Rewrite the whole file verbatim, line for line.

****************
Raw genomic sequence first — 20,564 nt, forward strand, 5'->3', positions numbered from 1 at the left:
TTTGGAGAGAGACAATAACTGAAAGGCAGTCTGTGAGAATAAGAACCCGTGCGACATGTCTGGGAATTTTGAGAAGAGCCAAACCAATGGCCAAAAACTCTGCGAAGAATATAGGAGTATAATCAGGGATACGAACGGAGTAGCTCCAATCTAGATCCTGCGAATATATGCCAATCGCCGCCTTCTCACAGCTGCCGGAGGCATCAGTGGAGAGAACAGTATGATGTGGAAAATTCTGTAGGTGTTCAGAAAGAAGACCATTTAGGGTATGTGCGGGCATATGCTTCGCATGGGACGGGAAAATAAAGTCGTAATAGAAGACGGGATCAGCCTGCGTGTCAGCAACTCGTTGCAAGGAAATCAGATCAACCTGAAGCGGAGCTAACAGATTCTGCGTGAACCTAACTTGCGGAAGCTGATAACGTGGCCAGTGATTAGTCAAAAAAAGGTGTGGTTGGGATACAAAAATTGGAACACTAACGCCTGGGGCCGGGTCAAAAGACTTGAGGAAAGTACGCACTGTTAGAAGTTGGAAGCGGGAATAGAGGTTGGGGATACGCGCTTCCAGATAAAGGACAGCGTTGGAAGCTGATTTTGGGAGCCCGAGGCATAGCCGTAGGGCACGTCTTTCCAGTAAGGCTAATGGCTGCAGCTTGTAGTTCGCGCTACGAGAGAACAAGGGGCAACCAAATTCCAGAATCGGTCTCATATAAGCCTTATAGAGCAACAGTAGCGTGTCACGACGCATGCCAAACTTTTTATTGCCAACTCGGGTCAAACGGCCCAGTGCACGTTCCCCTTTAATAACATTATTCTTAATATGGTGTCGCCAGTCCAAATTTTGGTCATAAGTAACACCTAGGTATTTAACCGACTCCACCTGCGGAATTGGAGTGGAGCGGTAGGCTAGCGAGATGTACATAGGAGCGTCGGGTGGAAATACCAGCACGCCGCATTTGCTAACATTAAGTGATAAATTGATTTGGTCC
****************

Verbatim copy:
Raw genomic sequence first — 20,564 nt, forward strand, 5'->3', positions numbered from 1 at the left:
TTTGGAGAGAGACAATAACTGAAAGGCAGTCTGTGAGAATAAGAACCCGTGCGACATGTCTGGGAATTTTGAGAAGAGCCAAACCAATGGCCAAAAACTCTGCGAAGAATATAGGAGTATAATCAGGGATACGAACGGAGTAGCTCCAATCTAGATCCTGCGAATATATGCCAATCGCCGCCTTCTCACAGCTGCCGGAGGCATCAGTGGAGAGAACAGTATGATGTGGAAAATTCTGTAGGTGTTCAGAAAGAAGACCATTTAGGGTATGTGCGGGCATATGCTTCGCATGGGACGGGAAAATAAAGTCGTAATAGAAGACGGGATCAGCCTGCGTGTCAGCAACTCGTTGCAAGGAAATCAGATCAACCTGAAGCGGAGCTAACAGATTCTGCGTGAACCTAACTTGCGGAAGCTGATAACGTGGCCAGTGATTAGTCAAAAAAAGGTGTGGTTGGGATACAAAAATTGGAACACTAACGCCTGGGGCCGGGTCAAAAGACTTGAGGAAAGTACGCACTGTTAGAAGTTGGAAGCGGGAATAGAGGTTGGGGATACGCGCTTCCAGATAAAGGACAGCGTTGGAAGCTGATTTTGGGAGCCCGAGGCATAGCCGTAGGGCACGTCTTTCCAGTAAGGCTAATGGCTGCAGCTTGTAGTTCGCGCTACGAGAGAACAAGGGGCAACCAAATTCCAGAATCGGTCTCATATAAGCCTTATAGAGCAACAGTAGCGTGTCACGACGCATGCCAAACTTTTTATTGCCAACTCGGGTCAAACGGCCCAGTGCACGTTCCCCTTTAATAACATTATTCTTAATATGGTGTCGCCAGTCCAAATTTTGGTCATAAGTAACACCTAGGTATTTAACCGACTCCACCTGCGGAATTGGAGTGGAGCGGTAGGCTAGCGAGATGTACATAGGAGCGTCGGGTGGAAATACCAGCACGCCGCATTTGCTAACATTAAGTGATAAATTGATTTGGTCC